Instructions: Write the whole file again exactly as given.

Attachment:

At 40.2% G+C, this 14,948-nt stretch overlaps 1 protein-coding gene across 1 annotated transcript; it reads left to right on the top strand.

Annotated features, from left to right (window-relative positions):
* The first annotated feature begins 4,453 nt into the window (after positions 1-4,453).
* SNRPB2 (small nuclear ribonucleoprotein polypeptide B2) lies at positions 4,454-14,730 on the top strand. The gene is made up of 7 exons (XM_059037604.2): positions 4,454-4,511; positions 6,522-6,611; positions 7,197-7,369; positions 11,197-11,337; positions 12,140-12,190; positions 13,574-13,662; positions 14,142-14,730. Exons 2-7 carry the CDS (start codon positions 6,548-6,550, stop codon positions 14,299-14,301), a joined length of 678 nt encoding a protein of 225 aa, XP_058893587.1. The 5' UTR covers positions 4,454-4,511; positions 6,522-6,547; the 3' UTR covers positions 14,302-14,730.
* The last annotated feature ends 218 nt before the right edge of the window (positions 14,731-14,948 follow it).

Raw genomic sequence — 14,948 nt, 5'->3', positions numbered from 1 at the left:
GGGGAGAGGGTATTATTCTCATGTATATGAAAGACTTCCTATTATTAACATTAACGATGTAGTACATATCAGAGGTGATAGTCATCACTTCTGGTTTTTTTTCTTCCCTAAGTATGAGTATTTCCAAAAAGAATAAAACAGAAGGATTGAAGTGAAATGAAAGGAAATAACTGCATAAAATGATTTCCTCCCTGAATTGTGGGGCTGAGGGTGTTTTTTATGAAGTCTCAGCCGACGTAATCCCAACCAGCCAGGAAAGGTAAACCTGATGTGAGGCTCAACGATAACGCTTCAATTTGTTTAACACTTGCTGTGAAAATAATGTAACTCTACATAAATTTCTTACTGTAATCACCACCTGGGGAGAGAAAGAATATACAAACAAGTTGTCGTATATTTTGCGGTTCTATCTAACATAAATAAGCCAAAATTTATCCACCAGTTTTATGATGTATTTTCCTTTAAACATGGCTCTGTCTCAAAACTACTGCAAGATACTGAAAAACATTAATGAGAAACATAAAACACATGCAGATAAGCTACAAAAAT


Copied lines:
At 40.2% G+C, this 14,948-nt stretch overlaps 1 protein-coding gene across 1 annotated transcript; it reads left to right on the top strand.

Annotated features, from left to right (window-relative positions):
* The first annotated feature begins 4,453 nt into the window (after positions 1-4,453).
* SNRPB2 (small nuclear ribonucleoprotein polypeptide B2) lies at positions 4,454-14,730 on the top strand. The gene is made up of 7 exons (XM_059037604.2): positions 4,454-4,511; positions 6,522-6,611; positions 7,197-7,369; positions 11,197-11,337; positions 12,140-12,190; positions 13,574-13,662; positions 14,142-14,730. Exons 2-7 carry the CDS (start codon positions 6,548-6,550, stop codon positions 14,299-14,301), a joined length of 678 nt encoding a protein of 225 aa, XP_058893587.1. The 5' UTR covers positions 4,454-4,511; positions 6,522-6,547; the 3' UTR covers positions 14,302-14,730.
* The last annotated feature ends 218 nt before the right edge of the window (positions 14,731-14,948 follow it).

Raw genomic sequence — 14,948 nt, 5'->3', positions numbered from 1 at the left:
GGGGAGAGGGTATTATTCTCATGTATATGAAAGACTTCCTATTATTAACATTAACGATGTAGTACATATCAGAGGTGATAGTCATCACTTCTGGTTTTTTTTCTTCCCTAAGTATGAGTATTTCCAAAAAGAATAAAACAGAAGGATTGAAGTGAAATGAAAGGAAATAACTGCATAAAATGATTTCCTCCCTGAATTGTGGGGCTGAGGGTGTTTTTTATGAAGTCTCAGCCGACGTAATCCCAACCAGCCAGGAAAGGTAAACCTGATGTGAGGCTCAACGATAACGCTTCAATTTGTTTAACACTTGCTGTGAAAATAATGTAACTCTACATAAATTTCTTACTGTAATCACCACCTGGGGAGAGAAAGAATATACAAACAAGTTGTCGTATATTTTGCGGTTCTATCTAACATAAATAAGCCAAAATTTATCCACCAGTTTTATGATGTATTTTCCTTTAAACATGGCTCTGTCTCAAAACTACTGCAAGATACTGAAAAACATTAATGAGAAACATAAAACACATGCAGATAAGCTACAAAAAT